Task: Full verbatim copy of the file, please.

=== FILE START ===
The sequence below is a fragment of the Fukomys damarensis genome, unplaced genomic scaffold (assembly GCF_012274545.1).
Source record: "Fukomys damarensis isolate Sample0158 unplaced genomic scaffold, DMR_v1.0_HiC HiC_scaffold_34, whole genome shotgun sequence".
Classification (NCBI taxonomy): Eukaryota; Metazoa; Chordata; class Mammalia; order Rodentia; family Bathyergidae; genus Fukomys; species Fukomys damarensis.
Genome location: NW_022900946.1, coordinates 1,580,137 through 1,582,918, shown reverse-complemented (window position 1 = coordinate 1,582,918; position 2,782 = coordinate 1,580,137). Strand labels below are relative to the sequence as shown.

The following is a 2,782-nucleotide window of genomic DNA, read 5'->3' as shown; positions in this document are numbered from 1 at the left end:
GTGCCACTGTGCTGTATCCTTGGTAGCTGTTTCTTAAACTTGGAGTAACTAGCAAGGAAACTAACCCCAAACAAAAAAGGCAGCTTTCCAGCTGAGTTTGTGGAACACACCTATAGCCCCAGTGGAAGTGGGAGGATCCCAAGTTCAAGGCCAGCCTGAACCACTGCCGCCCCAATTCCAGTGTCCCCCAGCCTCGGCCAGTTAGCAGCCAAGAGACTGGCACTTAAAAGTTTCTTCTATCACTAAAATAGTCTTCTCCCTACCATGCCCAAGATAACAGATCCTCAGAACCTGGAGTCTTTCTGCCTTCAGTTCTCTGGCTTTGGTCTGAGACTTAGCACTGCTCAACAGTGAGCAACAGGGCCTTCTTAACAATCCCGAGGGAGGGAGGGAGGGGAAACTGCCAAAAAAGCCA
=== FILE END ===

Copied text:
The sequence below is a fragment of the Fukomys damarensis genome, unplaced genomic scaffold (assembly GCF_012274545.1).
Source record: "Fukomys damarensis isolate Sample0158 unplaced genomic scaffold, DMR_v1.0_HiC HiC_scaffold_34, whole genome shotgun sequence".
Classification (NCBI taxonomy): Eukaryota; Metazoa; Chordata; class Mammalia; order Rodentia; family Bathyergidae; genus Fukomys; species Fukomys damarensis.
Genome location: NW_022900946.1, coordinates 1,580,137 through 1,582,918, shown reverse-complemented (window position 1 = coordinate 1,582,918; position 2,782 = coordinate 1,580,137). Strand labels below are relative to the sequence as shown.

The following is a 2,782-nucleotide window of genomic DNA, read 5'->3' as shown; positions in this document are numbered from 1 at the left end:
GTGCCACTGTGCTGTATCCTTGGTAGCTGTTTCTTAAACTTGGAGTAACTAGCAAGGAAACTAACCCCAAACAAAAAAGGCAGCTTTCCAGCTGAGTTTGTGGAACACACCTATAGCCCCAGTGGAAGTGGGAGGATCCCAAGTTCAAGGCCAGCCTGAACCACTGCCGCCCCAATTCCAGTGTCCCCCAGCCTCGGCCAGTTAGCAGCCAAGAGACTGGCACTTAAAAGTTTCTTCTATCACTAAAATAGTCTTCTCCCTACCATGCCCAAGATAACAGATCCTCAGAACCTGGAGTCTTTCTGCCTTCAGTTCTCTGGCTTTGGTCTGAGACTTAGCACTGCTCAACAGTGAGCAACAGGGCCTTCTTAACAATCCCGAGGGAGGGAGGGAGGGGAAACTGCCAAAAAAGCCA